Well, that Monday came around and nothing appeared in my account. I was down to my allotted emergency fund, just enough to get a plane ticket if anything horrible ever happened. It was something I thought I would never have to use. After waiting the entire school day, I marched down to Michael’s classroom and turned on my phone to record everything. Michael came in and I told him I had a plane ticket for the following week and wanted the $5,000 the school owed me for my work the past few months. He got up from his seat and said,
“Tell that to the labor board” and walked out on me.
At that point, I got up from my seat and out of nowhere my outrage and fury stopped him when I said,
“DO YOU KNOW HOW UNACCEPTABLE, UNPROFESSIONAL, and ILLEGAL THIS IS SCHOOL IS?! IT’s ABSOLUTELY DISGUSTING!” Then I walked out.
I have never worked for a more unprofessional company in my entire life and I’m writing this post so that anyone out there conisdering work at TN English will reconsider. If you want a volunteer job and to be treated like a dispensable individual, then by all means…indulge!
After the meeting, I ran up to my classroom and was shaking with such anger. I have never been more disgusted with the lying and unfairness of an individual or a whole institution. Michael eventually thought I was going AWOL and requested I sign a whole bunch of documents saying so. He wanted me to resign from my position.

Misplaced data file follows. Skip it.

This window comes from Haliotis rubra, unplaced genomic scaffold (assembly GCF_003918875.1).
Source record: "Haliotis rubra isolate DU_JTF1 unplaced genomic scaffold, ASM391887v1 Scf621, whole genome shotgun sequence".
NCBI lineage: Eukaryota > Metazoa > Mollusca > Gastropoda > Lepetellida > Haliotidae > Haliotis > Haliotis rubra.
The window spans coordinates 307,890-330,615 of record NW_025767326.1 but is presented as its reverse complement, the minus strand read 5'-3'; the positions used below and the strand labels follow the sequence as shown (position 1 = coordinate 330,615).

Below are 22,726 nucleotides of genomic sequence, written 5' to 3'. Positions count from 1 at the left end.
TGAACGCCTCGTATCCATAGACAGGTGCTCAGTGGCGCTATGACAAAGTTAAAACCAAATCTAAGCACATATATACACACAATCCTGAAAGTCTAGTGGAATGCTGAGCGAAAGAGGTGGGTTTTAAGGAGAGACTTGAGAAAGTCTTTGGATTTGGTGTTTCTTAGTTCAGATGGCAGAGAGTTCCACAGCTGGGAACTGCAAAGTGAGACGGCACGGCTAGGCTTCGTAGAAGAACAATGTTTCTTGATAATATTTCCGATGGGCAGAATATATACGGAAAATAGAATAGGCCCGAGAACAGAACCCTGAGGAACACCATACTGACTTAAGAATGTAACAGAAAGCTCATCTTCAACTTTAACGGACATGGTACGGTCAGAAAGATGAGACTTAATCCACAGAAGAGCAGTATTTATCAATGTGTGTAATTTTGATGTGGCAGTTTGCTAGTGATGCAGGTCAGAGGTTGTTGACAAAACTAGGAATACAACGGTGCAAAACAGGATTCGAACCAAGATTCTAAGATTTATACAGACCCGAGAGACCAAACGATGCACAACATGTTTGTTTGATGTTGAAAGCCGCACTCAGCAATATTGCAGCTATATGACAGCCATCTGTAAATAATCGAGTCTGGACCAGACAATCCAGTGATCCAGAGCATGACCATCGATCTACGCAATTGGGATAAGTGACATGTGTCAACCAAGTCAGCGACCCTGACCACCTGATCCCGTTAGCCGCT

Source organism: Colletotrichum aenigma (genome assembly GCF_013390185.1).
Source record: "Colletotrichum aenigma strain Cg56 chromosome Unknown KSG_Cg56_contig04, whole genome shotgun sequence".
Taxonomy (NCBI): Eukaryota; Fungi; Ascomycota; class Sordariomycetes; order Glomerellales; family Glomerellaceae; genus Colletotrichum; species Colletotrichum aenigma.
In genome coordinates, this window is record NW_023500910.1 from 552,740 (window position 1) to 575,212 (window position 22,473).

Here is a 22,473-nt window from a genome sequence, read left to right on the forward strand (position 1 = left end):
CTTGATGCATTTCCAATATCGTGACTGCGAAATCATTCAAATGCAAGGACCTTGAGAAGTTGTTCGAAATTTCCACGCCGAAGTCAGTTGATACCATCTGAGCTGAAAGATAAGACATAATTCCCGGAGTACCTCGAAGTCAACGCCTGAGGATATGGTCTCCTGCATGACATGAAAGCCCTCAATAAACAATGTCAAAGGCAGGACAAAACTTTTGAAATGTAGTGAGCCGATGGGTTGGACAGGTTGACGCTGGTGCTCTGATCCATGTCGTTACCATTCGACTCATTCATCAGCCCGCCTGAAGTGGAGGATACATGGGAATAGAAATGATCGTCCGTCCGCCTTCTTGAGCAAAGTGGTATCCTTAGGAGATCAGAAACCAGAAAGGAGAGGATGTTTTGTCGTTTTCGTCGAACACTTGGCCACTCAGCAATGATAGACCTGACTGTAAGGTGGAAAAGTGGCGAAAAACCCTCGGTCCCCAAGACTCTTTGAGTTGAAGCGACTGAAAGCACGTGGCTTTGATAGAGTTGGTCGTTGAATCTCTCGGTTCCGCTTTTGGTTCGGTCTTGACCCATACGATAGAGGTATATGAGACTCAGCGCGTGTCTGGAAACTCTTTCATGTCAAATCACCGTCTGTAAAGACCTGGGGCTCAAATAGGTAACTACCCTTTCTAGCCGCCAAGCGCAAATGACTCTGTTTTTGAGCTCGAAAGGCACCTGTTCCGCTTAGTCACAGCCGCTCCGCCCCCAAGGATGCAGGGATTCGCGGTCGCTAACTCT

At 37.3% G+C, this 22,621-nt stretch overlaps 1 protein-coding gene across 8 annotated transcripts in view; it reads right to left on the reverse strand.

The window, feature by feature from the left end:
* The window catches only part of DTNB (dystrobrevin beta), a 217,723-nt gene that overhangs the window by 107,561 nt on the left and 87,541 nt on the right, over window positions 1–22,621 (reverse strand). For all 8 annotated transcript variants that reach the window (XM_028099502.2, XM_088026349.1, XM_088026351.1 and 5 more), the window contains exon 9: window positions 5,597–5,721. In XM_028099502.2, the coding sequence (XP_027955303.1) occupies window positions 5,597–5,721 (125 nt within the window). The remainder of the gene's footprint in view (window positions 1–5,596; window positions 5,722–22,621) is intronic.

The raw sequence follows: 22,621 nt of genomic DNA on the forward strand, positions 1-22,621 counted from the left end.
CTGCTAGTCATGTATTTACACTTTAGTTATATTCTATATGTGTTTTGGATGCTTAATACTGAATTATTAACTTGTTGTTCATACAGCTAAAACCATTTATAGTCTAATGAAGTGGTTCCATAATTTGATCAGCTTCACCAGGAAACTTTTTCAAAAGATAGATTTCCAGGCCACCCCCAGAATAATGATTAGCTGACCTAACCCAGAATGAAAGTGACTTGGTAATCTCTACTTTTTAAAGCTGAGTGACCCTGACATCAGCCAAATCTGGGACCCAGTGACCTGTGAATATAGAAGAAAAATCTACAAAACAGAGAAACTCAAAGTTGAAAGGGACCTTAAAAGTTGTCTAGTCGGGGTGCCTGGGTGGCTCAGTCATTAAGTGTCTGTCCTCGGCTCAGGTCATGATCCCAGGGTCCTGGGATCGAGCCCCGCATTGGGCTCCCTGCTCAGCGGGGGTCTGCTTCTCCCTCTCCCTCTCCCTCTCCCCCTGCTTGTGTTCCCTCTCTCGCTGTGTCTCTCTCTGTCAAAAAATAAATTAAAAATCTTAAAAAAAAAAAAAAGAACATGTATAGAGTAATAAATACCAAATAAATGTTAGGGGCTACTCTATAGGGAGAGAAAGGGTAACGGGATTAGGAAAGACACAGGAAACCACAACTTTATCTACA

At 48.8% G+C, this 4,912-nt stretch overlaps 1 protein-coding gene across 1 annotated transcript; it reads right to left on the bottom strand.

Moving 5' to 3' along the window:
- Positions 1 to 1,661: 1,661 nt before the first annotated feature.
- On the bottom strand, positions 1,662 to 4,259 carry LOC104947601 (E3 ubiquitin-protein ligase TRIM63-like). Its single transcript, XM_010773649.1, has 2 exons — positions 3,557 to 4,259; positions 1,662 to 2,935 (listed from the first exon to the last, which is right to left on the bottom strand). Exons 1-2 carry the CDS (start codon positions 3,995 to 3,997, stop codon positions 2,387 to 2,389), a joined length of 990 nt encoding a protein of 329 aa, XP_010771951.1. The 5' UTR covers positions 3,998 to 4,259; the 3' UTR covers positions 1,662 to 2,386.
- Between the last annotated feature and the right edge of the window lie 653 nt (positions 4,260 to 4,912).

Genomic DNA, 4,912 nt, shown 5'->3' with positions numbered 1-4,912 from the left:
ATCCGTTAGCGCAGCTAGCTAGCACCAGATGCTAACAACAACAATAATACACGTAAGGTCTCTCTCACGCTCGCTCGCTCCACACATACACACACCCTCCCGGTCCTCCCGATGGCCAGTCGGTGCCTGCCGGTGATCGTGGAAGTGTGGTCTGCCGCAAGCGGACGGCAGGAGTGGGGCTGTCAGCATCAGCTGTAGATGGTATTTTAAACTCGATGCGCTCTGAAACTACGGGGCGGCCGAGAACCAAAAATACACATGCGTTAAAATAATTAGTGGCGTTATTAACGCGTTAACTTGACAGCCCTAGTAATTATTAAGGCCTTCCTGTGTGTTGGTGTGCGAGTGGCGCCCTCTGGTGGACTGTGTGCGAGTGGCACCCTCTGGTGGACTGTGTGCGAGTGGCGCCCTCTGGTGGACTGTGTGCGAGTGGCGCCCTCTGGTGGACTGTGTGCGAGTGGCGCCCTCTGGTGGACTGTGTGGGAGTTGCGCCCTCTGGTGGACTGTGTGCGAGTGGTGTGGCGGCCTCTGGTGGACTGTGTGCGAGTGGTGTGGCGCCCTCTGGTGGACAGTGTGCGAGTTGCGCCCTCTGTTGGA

I thought this was absolutely absurd and instead of giving him the chance to make me look like I was the awful person….I left that night. With the help of some friends, I traded in my plane ticket for the following week for that night. I quickly packed all of my belongings into my two suitcases and ran.
I do not regret a second of it.
What I do regret is not saying goodbye to my students. I would walk into work every morning wondering why I’m even putting in the effort, then Howie and Jake would come running with HUGE smiles and shout, “GOOD MORNING, TEACHER!” That made working for free bearable at least for a few months.
You have to respect yourself enough to know when to say you deserve better. On April 7th, I decided my respect for myself far outweighed any reputation I would leave in Korea, so I ran and I ran like hell.
Today in activity class, I was getting the supplies together for our play doh activity.
As I walked out of the classroom, I heard Sally yell, “Alissa Teacher!”
“You have a thick butt.”